And finally, it would be interesting to look at this in a two generation scale: what of children born to young fathers but where those fathers themselves had older fathers? Is the effect passed on or does it get reset?


I can offer a personal anecdote here. When I was born, my father was a very healthy 50 who didn't drink or smoke and who got regular aerobic and resistance exercise. He took an early retirement buyout when he was in his mid 50s, so as a toddler I had a ton of time with him and it was, from my perspective at least, absolutely wonderful. He also had children and grandchildren already, and that experience was likewise quite beneficial.

So I can confirm that in at least some cases there are benefits to having an older father. I have no doubt that there are drawbacks also. One of the obvious ones is that on average you will have your father in your life for much less time.

If you're going to have children later in life, man or woman, make sure you've been looking after your health and continue to do so. Young persons can take much more abuse and remain healthy, older ones can't.


I've always thought Atticus Finch as the most ideal father.

> “Studies have shown that advanced paternal age is associated with negative health behaviours such as smoking and frequent alcohol consumption, obesity, chronic disease, mental illness, and sub-fertility,” she writes, adding that all are linked to health problems in newborns."

These are key details, and weren't mentioned until the end. In other words, age could be too general in that it's acting as a proxy for other known negatives.


The current state of things is not conducive to the continuation of our species. We should change some things.

xczbzbdhdtryhb/dhbdbxnrfbgdv7gggghnnhjhggffcvcbvxbcqwerytuoouipasdfghjkklzxcvbnmmf|bvvccvvvvbbvv||////

(EDIT: LPT, TLDR removed) If you're approaching 35 as a male and haven't had kids yet (or have had kids and might consider more), put some reproductive tissue in cryo. There's also a paper floating around that chronic stress from fathers can be passed genetically to children (which you might be able to avoid using tissue banking) [1]. Cost is ~$1k for collection and 5 years of storage, $2k for 10 years of storage (prices are for the US based on my research).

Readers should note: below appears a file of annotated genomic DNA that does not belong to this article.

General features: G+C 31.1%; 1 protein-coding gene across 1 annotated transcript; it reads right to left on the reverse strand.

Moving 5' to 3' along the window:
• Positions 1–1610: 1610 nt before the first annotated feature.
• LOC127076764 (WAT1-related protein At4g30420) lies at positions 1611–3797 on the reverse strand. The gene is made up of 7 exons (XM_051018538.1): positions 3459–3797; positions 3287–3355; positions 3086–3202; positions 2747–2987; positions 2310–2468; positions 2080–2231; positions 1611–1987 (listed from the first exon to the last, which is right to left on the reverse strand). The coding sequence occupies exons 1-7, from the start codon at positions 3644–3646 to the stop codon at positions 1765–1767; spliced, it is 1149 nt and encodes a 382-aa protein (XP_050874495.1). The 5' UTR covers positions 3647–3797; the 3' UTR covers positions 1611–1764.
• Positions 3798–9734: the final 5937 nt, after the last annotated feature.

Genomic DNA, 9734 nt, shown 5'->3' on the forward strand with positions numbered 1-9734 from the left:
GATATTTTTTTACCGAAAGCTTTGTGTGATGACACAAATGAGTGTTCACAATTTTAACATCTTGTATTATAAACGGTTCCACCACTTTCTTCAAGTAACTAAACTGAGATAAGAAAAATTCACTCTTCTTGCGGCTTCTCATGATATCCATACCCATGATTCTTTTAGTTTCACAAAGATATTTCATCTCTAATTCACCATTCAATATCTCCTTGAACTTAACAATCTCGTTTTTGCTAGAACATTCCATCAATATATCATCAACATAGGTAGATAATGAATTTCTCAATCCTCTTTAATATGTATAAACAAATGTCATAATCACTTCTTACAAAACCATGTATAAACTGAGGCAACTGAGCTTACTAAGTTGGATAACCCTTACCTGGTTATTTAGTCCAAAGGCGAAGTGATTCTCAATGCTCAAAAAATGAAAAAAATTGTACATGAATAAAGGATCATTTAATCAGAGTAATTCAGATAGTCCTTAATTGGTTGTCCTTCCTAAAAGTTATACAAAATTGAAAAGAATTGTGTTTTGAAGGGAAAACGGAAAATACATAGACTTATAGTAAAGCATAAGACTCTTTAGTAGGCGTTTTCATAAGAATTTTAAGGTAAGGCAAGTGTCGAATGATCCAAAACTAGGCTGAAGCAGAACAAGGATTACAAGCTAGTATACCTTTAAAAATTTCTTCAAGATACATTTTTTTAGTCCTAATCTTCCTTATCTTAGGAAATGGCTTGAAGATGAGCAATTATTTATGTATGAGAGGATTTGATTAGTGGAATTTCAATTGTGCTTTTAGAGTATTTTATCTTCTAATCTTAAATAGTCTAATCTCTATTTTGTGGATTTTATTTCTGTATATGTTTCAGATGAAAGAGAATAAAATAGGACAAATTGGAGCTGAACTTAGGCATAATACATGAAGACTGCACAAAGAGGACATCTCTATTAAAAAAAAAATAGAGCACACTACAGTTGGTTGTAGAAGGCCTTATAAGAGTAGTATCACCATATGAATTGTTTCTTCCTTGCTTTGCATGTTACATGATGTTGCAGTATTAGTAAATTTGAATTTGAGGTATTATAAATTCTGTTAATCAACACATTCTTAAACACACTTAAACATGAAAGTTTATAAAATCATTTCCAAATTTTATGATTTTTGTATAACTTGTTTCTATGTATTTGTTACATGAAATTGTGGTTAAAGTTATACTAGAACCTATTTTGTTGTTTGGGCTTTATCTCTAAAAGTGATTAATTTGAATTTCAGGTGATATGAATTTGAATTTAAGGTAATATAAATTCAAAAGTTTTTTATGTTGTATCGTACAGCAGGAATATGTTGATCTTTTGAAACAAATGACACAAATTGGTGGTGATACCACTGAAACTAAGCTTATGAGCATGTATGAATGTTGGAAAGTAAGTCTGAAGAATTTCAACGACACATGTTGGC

[1] https://www.scientificamerican.com/article/how-dads-stresses...


That isn't something this article discusses so that isn't actually a "TL;DR."

Additionally cryopreservation itself can cause sperm damage (during initial freezing), which while often inconsequential for people e.g. undergoing cancer treatment or who would otherwise find themselves infertile before finding a partner, should be weighed if you're opting to forgo kids and view cryopreservation as a mitigation for age-based sperm damage.

If you have the opportunity and ability to have kids before 45 then it is safest just to do so. Freezing and waiting because it is inconvenient isn't a risk free venture.


The data shows people are putting off having kids longer, both men and women [1]. Damage to reproductive tissue from rapid freezing used in cryopreservation is inconsequential; here is a report of an embryo frozen for 25 years that was successfully used to bring a fetus to term [2]. $1k-2k is cheap insurance against the future, versus rushing to have children. It's not perfect, but as I said, it's insurance. If the thawed tissue can't be used for IUI procedures, there will be ample supply to use with IVF. Very similar to being cryogenically frozen, having any percentage of success is better than 0.

This will all be moot in 5-10 years when technology is commercially available to generate reproductive tissue from adult cells [3].

[1] https://www.npr.org/sections/health-shots/2016/01/14/4628164...

[2] https://www.bbc.com/news/world-us-canada-42420864

[3] https://www.theguardian.com/science/2018/oct/14/scientists-c...


> Damage to reproductive tissue from rapid freezing used in cryopreservation is inconsequential

Relative to what?

> here is a report of an embryo frozen for 25 years that was successfully used to bring a fetus to term

Loss of viability is only one metric by which damage can be measured. Something can be viable but the damage causes a less healthy child, just like age based DNA damage.

Plus the embryo's age is a mislead showcase. Correctly stored embryos can last almost indefinitely (atmospheric radiation damage being the only limiter). The risks from cryopreservation is primary during the freezing process.


> Relative to what?

Relative to not having the ability to reproduce at all in the future, or at an unknown diminished capacity. I'm not sure where your fearmongering is coming from, the science is proven that banking male reproductive tissue is safe for the donor and effective for bringing a fetus to term in the future when paired with a healthy egg.

Ten years ago studies were done on young adults with cancer banking semen for future fertility use [1], and the success rate was 30% with IUI and 50% with IVF. Those odds are even better today with improved clinical cryopreservation methods (vitrification has shown success rates upwards of 90-98%).

[1] https://www.ncbi.nlm.nih.gov/pubmed/17647219


> Relative to not having the ability to reproduce at all in the future, or at an unknown diminished capacity.

That isn't what we're discussing. We're discussing opting to delay reproduction and using an imperfect means to do so. You're trying to conflate it with e.g. cancer victims or those who are losing their fertility, which wasn't your original proposition at all.

When there is no alternative it is a huge improvement, when you're opting into it for no great reason, you have to examine the costs more closely. You've stumbled into contrasting age based DNA damage with Cryopreservation's damage.

> I'm not sure where your fearmongering is coming from

Science. The scientific literature has been clear on the DNA damage sustained during the freezing process for tens of years:

https://en.wikipedia.org/wiki/Cryopreservation#Risks